30 days to Becoming an Entrepreneur: Planning for ancillary sales

Ancillary sales can be a huge money-maker. It certainly has been for the airline industry. You know that luggage fee that has changed the way we all pack? That’s an ancillary sale. Ancillary sales basically are fees, services, and products that are complementary to your main product or service. Other examples are snacks at gas stations, bubble wrap/moving boxes at storage units, and software/anti-virus protection when buying a Dell computer. Sometimes, your ancillary revenue can surpass your main revenue.

When your first starting out, it can be easiest to just focus on your main products. Ideally you’d have all your offerings available right away – but sometimes that’s not always feasible. At The Woof Room, we didn’t have much for ancillary sales until we had been in business almost a year. We were too busy focusing on getting the business up and running to deal with the additional cost and time involved with selling other things. Eventually, we did add some products (frontline, biodegradable poop bags, dog toothbrushes) as well as light grooming (bath, ear cleaning, nail grinding, teeth brushing). We’ve had these things in place for about 6-10 months and they currently make up 5-10% percent of our monthly income.

Since selling ancillary products often require an outlay of cash, you’ll want to make sure that what you buy has a long shelf-life and will likely sell. For example, Frontline is a moderately expensive item. Because we didn’t know if it would sell, we only order a few of them to test the waters. We quickly sold all of them within a couple weeks and now regularly stock them.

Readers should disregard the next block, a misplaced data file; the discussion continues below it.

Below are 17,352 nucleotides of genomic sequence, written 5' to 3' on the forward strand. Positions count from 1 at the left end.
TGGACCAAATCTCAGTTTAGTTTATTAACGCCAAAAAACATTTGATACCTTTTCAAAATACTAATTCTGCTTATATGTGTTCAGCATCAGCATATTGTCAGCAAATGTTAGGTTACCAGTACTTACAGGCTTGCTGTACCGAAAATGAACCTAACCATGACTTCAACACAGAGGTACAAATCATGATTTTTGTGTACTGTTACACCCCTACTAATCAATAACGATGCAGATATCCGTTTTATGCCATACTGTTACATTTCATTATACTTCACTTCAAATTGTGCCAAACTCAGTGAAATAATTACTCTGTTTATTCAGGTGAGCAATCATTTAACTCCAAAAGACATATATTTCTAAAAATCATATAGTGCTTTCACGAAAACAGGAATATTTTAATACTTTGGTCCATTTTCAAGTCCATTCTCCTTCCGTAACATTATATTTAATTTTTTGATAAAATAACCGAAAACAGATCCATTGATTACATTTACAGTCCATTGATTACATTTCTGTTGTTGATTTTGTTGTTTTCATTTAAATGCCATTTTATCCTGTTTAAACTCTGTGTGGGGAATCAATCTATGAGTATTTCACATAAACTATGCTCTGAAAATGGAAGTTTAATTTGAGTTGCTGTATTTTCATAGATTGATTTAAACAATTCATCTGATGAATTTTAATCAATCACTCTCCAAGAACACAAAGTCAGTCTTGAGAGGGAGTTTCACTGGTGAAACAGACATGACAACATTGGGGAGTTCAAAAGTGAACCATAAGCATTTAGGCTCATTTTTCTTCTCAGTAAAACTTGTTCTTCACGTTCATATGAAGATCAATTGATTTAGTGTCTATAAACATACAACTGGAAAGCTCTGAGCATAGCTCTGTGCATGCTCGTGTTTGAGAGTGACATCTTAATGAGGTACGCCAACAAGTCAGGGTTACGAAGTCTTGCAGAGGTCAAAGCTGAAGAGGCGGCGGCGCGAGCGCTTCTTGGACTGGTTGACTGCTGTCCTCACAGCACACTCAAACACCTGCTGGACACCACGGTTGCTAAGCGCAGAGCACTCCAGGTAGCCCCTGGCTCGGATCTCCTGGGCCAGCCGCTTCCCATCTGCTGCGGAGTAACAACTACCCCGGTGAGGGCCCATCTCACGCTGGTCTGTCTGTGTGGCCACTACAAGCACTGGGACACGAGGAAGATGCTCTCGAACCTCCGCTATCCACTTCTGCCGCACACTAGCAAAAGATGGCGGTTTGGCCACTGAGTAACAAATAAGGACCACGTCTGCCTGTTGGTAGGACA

Lastly, be mindful when picking and pricing your products. We actually did a survey of all our customers to see what they would like to see us sell/offer. This was very helpful because we were able to get feedback from our customers about what they’d buy. We picked our products based off their feedback and the likelihood of them selling. Additionally, we priced them to be lower than what a client would pay elsewhere – while still providing us with a decent profit (20-50% on most items).

Next, 30 days to Becoming an Entrepreneur:Navigating the world of business partnership

Photo Credit: Amanda

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